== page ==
Soldier systems evolution by Rheinmetall

DSEI provided the opportunity to have an insight into Rheinmetall’s soldier systems evolution and into the status of some of the contract won by the German Group.

Rheinmetall IdZ-ES (Infanterist der Zukunft – Erweitertes System, Infantryman of the Future – Extended System) has been deployed for three years in Afghanistan with German soldiers. Lessons learned during the deployment led the Bundeswehr to require a number of modification and upgrades. Based on this Rheinmetall developed a new electronic backpack which is lighter and contains an updated computer. Deliveries of this version will start in late 2019, a total of 68 platoons being equipped with this new version, which maintains full compatibility with the previously deployed system, the radios remaining the same, the SOLAR 400EG- (3) E UHF provided by Thales Germany.

Rheinmetall’s Gladius

That said for the current contracts with the Bundeswehr, Rheinmetall developed an export version known as Gladius, which 2.0 version is in the last stage of development. Building on lessons learned and thanks to miniaturisation, especially in the electronics field, the philosophy has changed the new system being more modular, which allowed developing three versions, named Light, Basic and Advanced. The Gladius 2.0 Light is dedicated to the fighter and includes a data/voice radio with GPS, the latter providing Blue Force Tracking in a fully passive way, a push-to-talk and a headset, and a USB hub in the back, allowing to add devices in a plug-and-play mode. The Basic version adds a display, in the form of a smartphone or a tablet, while the Advanced one is fitted with a shooter location system, a mini-drone and other items. No indication are given on the type of subsystems as those will be selected by the customer.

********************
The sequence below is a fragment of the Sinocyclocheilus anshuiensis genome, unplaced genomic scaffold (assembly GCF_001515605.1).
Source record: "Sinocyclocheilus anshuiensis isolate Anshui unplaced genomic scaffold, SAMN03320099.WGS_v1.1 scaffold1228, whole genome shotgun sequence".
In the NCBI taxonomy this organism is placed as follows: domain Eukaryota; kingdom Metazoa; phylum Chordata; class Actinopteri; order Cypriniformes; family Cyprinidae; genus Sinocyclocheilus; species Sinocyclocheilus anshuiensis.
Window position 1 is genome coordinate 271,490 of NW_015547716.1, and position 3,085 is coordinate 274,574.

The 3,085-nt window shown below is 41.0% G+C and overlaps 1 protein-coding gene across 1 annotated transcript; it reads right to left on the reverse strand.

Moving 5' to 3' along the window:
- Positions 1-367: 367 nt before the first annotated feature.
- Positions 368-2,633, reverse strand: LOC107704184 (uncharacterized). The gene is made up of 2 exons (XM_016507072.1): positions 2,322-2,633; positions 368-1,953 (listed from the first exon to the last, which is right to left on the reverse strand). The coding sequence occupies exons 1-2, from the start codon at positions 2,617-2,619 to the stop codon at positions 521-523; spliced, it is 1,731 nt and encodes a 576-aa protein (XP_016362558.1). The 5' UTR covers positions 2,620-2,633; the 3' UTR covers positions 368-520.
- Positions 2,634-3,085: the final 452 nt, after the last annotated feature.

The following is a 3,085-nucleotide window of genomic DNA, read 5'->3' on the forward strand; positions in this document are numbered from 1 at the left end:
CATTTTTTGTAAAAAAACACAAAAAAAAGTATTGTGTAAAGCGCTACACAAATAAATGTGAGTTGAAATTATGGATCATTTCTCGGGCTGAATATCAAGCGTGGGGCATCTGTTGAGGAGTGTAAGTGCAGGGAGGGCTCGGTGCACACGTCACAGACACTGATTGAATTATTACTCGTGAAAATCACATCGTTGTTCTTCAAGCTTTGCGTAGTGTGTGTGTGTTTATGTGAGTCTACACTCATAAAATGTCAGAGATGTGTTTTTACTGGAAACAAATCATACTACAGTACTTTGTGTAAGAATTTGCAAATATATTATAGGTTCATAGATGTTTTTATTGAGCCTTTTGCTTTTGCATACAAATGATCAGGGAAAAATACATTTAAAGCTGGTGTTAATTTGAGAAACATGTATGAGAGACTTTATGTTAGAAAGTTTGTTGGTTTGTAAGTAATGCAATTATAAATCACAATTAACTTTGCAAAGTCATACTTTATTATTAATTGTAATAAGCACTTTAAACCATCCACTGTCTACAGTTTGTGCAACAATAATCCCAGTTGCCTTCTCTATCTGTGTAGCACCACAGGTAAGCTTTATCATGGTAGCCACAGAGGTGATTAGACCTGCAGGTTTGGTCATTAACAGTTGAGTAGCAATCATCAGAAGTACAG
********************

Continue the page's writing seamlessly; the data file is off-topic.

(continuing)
The NATO Very High Joint Readiness Task Force will include a further version of the IdZ-ES based on the Gladius 2.0

Rheinmetall is developing the so-called “System Panzergrenadier VJTF 2023” that will equip those units that will be part of the 2023 rotation of the NATO Very High Joint Readiness Task Force; this will include a further version of the IdZ-ES based on the Gladius 2.0 as well as improvements to 41 Puma infantry fighting vehicles that will be deployed by the mechanised battalion assigned to the NATO spearhead formation. Contracts with subcontractors have not yet been signed, thus no details have yet been provided, however what is clear is that a new radio will be adopted; in July 2019 Rohde & Schwarz announced that its software defined VHF/UHF radio system SOVERON was selected as vehicular and infantryman, Pumas to be equipped with the SOVERON VR vehicular radio and infantrymen with the SOVERON HR hand-held radio.

Although the system will be deployed within the German VJTF contingent, compatibility issues will have to be solved. The adoption of a gateway to ensure communication between the SOVERON and other legacy radio systems might be needed, the German Army also considering loaning its radios to friendly armed forces, i.e. to units called to augment the German contingent. Within the VJTF programme the Pumas will not only get new radios but will also see the integration of the Spike missile, known in Germany as MELLS (Mehrrollenfähiges Leichtes Lenkflugkörper-System for Multi-role lightweight guided missile system), as well as full logistic support.

A key element in any soldier system is power; since inception the German IdZ used Bren-Tronics patented batteries, the first being the full size SMP rechargeable lithium-ion battery providing 75 Wh. The first iteration of the IdZ-ES shifted to a battery of the same company, which was two-third the size and weight of the previous, providing 60 Wh, which was fully compensated as the system power consumption was reduced by 40%. The new IdZ-ES systems that will be soon delivered maintain the same battery but in an improved version, which capacity has been brought back to 75 Wh. EDR On-Line understood that the VJTF version will keep the same battery, ensuring full commonality with existing systems and allowing using the battery chargers already installed on the Pumas.

Last but not least we should not forget Rheinmetall Canada’s Argus, which is now fully in service with the Canadian Armed Forces.

Photos by Paolo Valpolini